Nikola Badger: The 906-HP Hydrogen Fuel-Cell Pickup Puts Tesla and Rivian In Its Crosshairs
The Badger is getting ready to spit water vapor at the emerging electrified pickup-truck space.
The electrified pickup-truck space technically doesn't even exist yet, and already it's passed up niche status for full-on, high-stakes warzone billing. Companies like Tesla, Rivian, Bollinger, and Hummer have all promised to bring out new trucks imminently—although none are for sale yet—and now they're joined by a new would-be, not-yet-real competitor, the Nikola Badger.
Unlike the other trucks we've mentioned, the Badger isn't fully electric. It is a plug-in hybrid. Nikola Motor Company was originally founded in 2014, and for the majority of its existence, it has been focused on hybridized semi-trucks. Hence, the Badger is a fuel-cell electric vehicle that generates electric power from a hydrogen fuel-cell stack, just like Toyota's bizarre-looking Mirai and Hyundai's Nexo.
The Badger's headline figures are Cybertruck rivaling. According to Nikola—and yes, before you ask the company does take its name from legendary inventor Nikola Tesla, the first name of the man whose last name was mined for Tesla—the Badger will make up to 906 horsepower and 980 lb-ft of torque from its powertrain setup. Power is sent to an "independant" all-wheel-drive system—which could be a hint of a dual- or quad-motor setup, one per axle or one per wheel—and the company estimates the Badger will be able to tow up to 8,000 pounds.
Nikola also says its pickup will be able to hit 60 mph in 2.9 seconds—right on par with the Tesla Cybertruck and Rivian R1T's estimates. The Badger has an estimated range of "up to 600 miles" and can use its onboard battery to power a 15-kilowatt outlet for tools, lights, and other equipment needed at construction sites and is said to be able to power these accessories for approximately 12 hours without a generator.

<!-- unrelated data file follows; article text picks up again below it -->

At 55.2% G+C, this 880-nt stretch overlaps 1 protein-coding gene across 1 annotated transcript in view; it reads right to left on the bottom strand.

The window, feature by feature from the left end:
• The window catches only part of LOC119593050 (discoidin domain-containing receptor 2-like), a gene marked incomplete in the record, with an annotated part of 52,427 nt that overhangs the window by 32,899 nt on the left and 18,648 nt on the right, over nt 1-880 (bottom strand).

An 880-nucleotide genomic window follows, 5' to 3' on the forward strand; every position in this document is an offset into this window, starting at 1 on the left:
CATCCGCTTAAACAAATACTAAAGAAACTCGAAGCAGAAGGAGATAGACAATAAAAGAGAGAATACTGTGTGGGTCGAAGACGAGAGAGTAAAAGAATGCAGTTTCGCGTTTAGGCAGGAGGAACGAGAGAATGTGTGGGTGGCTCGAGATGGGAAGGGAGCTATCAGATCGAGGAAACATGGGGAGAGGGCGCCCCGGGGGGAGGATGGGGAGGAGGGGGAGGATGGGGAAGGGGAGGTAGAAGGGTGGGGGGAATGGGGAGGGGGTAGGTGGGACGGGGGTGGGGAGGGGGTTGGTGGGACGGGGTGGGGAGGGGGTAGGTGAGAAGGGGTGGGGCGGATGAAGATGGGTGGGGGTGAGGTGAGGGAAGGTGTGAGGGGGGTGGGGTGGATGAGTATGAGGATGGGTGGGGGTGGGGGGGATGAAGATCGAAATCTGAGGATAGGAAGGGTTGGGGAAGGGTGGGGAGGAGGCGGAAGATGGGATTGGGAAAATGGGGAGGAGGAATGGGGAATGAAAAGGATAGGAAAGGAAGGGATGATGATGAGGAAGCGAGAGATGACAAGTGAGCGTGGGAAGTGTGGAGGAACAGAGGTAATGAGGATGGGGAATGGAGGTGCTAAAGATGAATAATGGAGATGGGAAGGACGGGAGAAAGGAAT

Despite the fact that Hydrogen isn't even close to mainstream, Nikola says its planning on building 700 new hydrogen stations to give North Americans access to a fueling location. Currently, most of the 42 hydrogen stations in the entire U.S. exist in southern California, which is also where, not coincidentally, most fuel-cell vehicles are sold.
Considering the inaccessibility of hydrogen, it's a good thing the badger can still function without it, as a pure battery electric vehicle. Working as a pure BEV, the Badger would be good for 300 miles of range. Users would need to charge the battery, of course, but the truck wouldn't need its fuel-cell stack to operate. Nifty as this is, given fuel-cell stacks' costs, buying a Nikola to use merely as an EV strikes us as odd, and similar to the (fairly common) incidence of gas-electric plug-in hybrid buyers who never charge their cars' batteries, using them purely as hybrids and putting to waste the extra electric-only driving range the battery would provide. In essence, why buy a dual-power vehicle, only to ever use half of its powertrain?
There is no need to think too hard about that scenario, at least for now. That's because the Badger is confined to renderings and images on Nikola's website; the full, real vehicle is supposed to make its debut later in 2020 at a convention dubbed "Nikola World 2020." We've never heard of it. Either way, there are multiple outstanding details left to uncover, including the truck's price and whether this PHEV will really challenge Tesla's Cybertruck or Rivian's R1T, but those interested anyway will be able to place reservations for their own Badgers later this year.